The A’s need to ensure that their spark plug is at 100 percent, as Crisp is such a vital component setting the table offensively. But it is equally important that Crisp is healthy because of his defense in center field.
In Friday’s game, Yoenis Cespedes filled in at center—and it was an adventure, to say the least. While Cespedes’ lackadaisical attack on the ball dekes runners into eventual outfield assists, his performance on Friday was anything but highlight-worthy.
In the third inning, Cespedes didn’t stop an Elvis Andrus liner from trickling all the way to the wall, and Andrus ended up with a triple. In the end, it didn’t matter, as Andrus scored on an Alex Rios single. But Cespedes chucked away a throw in the sixth inning that allowed two runners to move up a base. Texas scored an unearned run because of his miscue.
The A’s need Crisp back to his normal, healthy self. It might take some time, but regardless of how long it takes, the Athletics will ensure that all that time is used up in order for Crisp to heal himself.
It’s a classic example of “anything you can do I can do better.” On Saturday, A’s righty Sonny Gray pitched 6.2 innings, allowing one run on seven hits. He lowered his earned-run average to 2.65 for the season and now boasts a stellar 12-3 record.
Sunday was more of the same from the A’s rotation, as All-Star Scott Kazmir went five innings while allowing two runs to push his season record to 12-3, as well. Both pitchers are tied for the AL lead in victories.
This is an amazing position to be considering that Gray has been in the majors for barely one entire season; he made his big league debut on July 10, 2013. Already, Gray has proven his ace-worthiness in his short time with the A’s, starting Games 2 and 5 in the 2013 AL Division Series as well as earning the nod on Opening Day this year.
Meanwhile, Kazmir’s comeback story from nearly two years out of the majors has been well-documented. Certainly, after the A’s lost out on signing free agent Tim Hudson, it appeared that the team was not only going with the most recognizable free agent starter available, but it seemed that they were also overpaying him.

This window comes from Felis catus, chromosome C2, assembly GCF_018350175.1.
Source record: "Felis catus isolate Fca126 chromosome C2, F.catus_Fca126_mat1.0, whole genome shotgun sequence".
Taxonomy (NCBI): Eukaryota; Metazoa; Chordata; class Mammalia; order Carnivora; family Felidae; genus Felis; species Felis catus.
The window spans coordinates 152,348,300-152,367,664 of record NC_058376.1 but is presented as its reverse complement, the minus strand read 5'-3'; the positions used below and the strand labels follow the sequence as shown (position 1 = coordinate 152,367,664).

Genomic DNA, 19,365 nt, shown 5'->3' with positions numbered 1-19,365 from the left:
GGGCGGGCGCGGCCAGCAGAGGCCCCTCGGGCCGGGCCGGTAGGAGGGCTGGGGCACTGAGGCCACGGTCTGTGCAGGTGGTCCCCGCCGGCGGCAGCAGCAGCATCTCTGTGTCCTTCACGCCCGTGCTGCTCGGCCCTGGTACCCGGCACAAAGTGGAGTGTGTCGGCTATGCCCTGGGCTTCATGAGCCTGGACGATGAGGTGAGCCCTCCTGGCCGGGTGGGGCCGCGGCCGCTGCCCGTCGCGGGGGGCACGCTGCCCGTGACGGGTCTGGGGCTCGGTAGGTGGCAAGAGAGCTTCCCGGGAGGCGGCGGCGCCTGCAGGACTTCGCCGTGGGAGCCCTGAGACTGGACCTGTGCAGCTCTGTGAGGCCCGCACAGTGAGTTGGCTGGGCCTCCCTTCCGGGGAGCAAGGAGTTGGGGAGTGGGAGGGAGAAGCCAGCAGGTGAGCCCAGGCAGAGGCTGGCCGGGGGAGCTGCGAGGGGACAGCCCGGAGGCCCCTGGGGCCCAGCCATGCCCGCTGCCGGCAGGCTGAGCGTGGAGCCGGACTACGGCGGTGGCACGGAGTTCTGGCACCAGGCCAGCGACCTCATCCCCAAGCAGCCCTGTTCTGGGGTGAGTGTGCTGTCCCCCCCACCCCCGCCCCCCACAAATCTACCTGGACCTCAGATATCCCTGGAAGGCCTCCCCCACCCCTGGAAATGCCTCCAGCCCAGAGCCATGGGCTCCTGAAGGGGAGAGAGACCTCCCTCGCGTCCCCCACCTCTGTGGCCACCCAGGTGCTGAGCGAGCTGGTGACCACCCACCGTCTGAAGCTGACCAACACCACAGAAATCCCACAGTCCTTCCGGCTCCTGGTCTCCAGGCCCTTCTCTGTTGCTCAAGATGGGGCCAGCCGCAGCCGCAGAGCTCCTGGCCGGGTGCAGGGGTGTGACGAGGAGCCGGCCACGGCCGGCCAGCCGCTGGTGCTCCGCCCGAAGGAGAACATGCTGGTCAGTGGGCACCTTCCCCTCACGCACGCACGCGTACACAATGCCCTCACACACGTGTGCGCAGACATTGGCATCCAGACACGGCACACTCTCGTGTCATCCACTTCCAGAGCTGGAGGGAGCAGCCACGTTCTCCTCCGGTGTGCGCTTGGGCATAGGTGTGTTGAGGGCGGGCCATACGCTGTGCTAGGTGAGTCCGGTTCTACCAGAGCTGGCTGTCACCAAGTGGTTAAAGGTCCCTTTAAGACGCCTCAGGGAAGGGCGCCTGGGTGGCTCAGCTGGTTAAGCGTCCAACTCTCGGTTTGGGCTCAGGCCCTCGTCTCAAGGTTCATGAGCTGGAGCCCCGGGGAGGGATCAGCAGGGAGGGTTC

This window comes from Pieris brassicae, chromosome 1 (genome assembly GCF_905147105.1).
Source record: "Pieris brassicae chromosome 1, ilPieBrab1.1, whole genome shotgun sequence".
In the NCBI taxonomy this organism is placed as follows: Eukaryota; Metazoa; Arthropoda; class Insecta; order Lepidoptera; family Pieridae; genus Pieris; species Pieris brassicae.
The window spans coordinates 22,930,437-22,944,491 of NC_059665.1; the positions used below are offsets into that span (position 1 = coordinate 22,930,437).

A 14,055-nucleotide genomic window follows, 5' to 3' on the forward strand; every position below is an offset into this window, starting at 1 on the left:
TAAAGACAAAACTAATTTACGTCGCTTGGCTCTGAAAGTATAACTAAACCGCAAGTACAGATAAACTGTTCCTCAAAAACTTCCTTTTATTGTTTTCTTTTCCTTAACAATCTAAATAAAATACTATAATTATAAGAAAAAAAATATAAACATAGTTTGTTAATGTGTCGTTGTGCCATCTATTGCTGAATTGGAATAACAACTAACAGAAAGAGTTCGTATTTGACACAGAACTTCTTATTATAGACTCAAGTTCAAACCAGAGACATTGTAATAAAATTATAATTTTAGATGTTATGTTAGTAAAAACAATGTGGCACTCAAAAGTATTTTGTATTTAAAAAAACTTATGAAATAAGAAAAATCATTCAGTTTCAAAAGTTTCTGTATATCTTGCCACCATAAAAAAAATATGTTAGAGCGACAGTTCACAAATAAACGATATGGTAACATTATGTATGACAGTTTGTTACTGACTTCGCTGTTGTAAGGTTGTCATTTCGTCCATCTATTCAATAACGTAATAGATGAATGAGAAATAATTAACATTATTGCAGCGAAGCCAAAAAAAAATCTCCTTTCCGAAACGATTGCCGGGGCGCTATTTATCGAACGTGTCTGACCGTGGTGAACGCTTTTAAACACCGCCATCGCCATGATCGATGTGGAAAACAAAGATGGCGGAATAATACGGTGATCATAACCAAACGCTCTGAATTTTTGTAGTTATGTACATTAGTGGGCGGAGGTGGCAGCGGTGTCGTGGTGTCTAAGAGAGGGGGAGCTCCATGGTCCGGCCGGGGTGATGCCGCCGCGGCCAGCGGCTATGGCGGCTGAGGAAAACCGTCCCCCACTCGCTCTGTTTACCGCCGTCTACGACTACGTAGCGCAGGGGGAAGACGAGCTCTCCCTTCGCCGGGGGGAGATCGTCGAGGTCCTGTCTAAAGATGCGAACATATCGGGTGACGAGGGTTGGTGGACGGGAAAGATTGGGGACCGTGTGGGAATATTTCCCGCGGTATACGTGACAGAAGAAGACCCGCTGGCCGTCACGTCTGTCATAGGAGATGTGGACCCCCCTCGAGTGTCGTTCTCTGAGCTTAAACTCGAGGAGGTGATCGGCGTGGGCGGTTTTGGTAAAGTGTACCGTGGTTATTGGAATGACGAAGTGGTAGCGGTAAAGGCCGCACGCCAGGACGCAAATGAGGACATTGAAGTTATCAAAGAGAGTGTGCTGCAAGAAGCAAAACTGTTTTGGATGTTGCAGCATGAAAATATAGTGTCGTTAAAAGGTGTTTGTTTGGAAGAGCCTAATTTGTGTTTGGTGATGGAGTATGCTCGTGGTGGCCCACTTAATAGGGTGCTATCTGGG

Last year, the Athletics had two starters finish in the top 10 in AL wins—Bartolo Colon (second with 18) and A.J. Griffin (tied for eighth with 14). The last time Oakland had two starters finish in the top 10 and win more than 15 games apiece was 2006, when both Barry Zito and Joe Blanton tied for eighth with 16 wins. Zito, of course, is known for his 23-win Cy Young season in 2002, the last time an Athletic led the league in victories.
With Gray and Kazmir tied atop the leaderboard right now, it’s a good bet that one of them could end up with the most victories by season’s end. Or maybe both of them.
Despite victories by Sonny Gray and Scott Kazmir, the Texas series was not exactly an example of the Athletics starting rotation at its best. Only Gray earned a quality start, while Kazmir and Friday night’s starter, Jason Hammel, both fell short of six innings in their respective starts.
All three of them were pushed to the limit during the weekend series. Hammel allowed nine baserunners in 5.2 innings, Gray allowed 11 in 6.2 innings and Kazmir allowed nine in just five innings.
But for the A’s, when there’s a dip in performance in one area, another unit picks up the slack. This time it was the Athletics bullpen, which tallied 8.2 innings against the Rangers, allowing just one run on three hits and one walk.
Hot hitting, potent starting pitching and a dominant bullpen; right now, the Athletics have it all. Seems like a championship formula, right?